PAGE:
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ZANU-PF dismisses Mugabe as party leader

Party leaders have also expelled Mugabe's wife, Grace, leader of the ZANU-PF Women's League, from membership in the ruling party.

Days numbered: Robert Mugabe is still president of Zimbabwe but only for a short while

If Mugabe does not willingly step down from the presidency, impeachment is a possibility, the opposition's parliamentary chief whip Innocent Gonese told the Associated Press. The MDC-T leader said MDC-T and ZANU-PF had been in discussions to act jointly.

"If Mugabe is not gone by Tuesday, then as sure as the sun rises from the east, impeachment process will kick in," Gonese said.

On Saturday, thousands of exuberant Zimbabwean demonstrators flooded the streets of Harare, some of whom marched toward the official residence of Mugabe amid nationwide protests calling for the his resignation.

The protesters — some carrying signs that said, "Mugabe must go!" and "Not coup but cool" — came within 200 meters of the gates to the complex and staged a sit-down protest after being halted by national troops.

The State House is where Mugabe is under official house arrest and where negotiations for Mugabe's departure have taken place.

"This is not fair. Why are soldiers preventing us to march to the State House," said 26-year-old Rutendo Maisiri. "It is wrong. We will stay put."

Mugabe's nephew, Patrick Zhuwao, told Reuters Saturday his uncle and his uncle's wife were "ready to die for what is correct." Speaking from an undisclosed location in South Africa, Zhuwao said Mugabe had no plans to resign in order to validate what he described as a coup.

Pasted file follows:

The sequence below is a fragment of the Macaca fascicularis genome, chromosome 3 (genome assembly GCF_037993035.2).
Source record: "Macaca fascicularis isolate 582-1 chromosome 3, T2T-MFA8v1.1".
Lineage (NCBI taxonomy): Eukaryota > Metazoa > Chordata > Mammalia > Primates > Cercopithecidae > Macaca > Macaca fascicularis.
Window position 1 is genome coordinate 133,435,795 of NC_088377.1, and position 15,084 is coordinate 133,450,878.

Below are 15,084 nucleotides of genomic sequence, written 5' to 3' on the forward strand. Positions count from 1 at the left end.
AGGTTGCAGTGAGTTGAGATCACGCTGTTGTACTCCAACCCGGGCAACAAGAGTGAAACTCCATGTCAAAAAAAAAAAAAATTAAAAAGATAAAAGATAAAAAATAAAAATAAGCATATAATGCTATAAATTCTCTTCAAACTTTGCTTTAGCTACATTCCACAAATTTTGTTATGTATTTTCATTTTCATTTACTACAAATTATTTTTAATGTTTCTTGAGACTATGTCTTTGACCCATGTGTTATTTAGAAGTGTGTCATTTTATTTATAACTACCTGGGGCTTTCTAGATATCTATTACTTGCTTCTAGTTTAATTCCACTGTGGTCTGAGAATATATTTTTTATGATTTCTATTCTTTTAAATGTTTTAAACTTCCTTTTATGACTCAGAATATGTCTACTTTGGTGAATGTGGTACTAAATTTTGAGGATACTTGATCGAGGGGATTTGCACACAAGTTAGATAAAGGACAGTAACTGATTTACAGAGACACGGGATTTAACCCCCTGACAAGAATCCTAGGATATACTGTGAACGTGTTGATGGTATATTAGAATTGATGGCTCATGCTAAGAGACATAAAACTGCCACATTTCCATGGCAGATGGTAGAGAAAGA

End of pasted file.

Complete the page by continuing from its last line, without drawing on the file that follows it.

Zhuwao said his 93-year-old uncle's health was "good," although he has gotten little sleep since the military seized control on Wednesday.

The military has stopped such demonstrations in the capital in the past, but is now supporting the protests, directing demonstrators to the Zimbabwe Grounds where speeches were made by activists, politicians, and former freedom fighters calling for the president to resign.

The Zimbabwe Grounds is a symbolic location. It is where Zimbabweans welcomed Mugabe's return from exile in 1980 after the liberation war from white minority rule.

Demands intensify

Members of opposition groups are expressing frustration with the pace of negotiations over Mugabe’s political future.

Christopher Mutsvangwa, chairperson of the Zimbabwe National Liberation War Veterans’ Association, told journalists that the protests are designed to push the president out of office.

Former prime minister Morgan Tsvangirai, who leads the Movement for Democratic Change party, joined the calls for Mugabe to resign.

“Mr. Robert Mugabe must resign, step down immediately in line with the national sentiment and expectation, taking full regard of his legacy and contribution to Zimbabwe, pre and post Zimbabwe,” said Tsvangirai, who returned to the country last week from South Africa, where he is being treated for cancer.

Mugabe hanging on

There has been no indication Mugabe will voluntarily give up power. Nick Mangwana, who is the Britain-based representative of ZANU-PF, told VOA that, "President Mugabe remains President Mugabe as of now.”

Mugabe is the only leader the nation has known since Zimbabwe won independence in 1980, and has turned back many previous challenges to his rule, often using the army, police and physical violence from supporters to intimidate opponents.

His hold appeared strong even as Zimbabwe’s economy, which has struggled for years, suffered a new downturn over the past 12 months. Last December, the ruling ZANU-PF party nominated him as its presidential candidate for the 2018 elections.

The turning point was the firing of Mnangagwa, 75, a liberation war hero who maintains strong support among veterans.


+1 #1 Akot 2017-11-19 17:03
Thank you Zimbabwe army!
Thank you ZANU-PF!
Thank yout ZANU-PF youths!
Thank you Zimbabwe opposition!

Only Unity for common purpose can give a start to a people to & now is time for ALL Zimbabweans to join hands to make sure the replacement of Mugabe does what is needed for the country to go to the next step!

Zimbabweans, black, white, mixed colour... MUST maintain the calm so that there is the beginning all longed for & it's Together as 1 people-1 nation that any tangible result can be achieved for the good of children/the future!

Just like UK Labour Party made sure T.Blaire stands down after be became power hungry or be forced out of the party, Zimbabweans have shown this can be done in Africa too!

Zimbabweans United to have a start with Mugabe in 1980, but he came for himself/family & treated blacks & whites... who opposed his destruction of the country as enemies!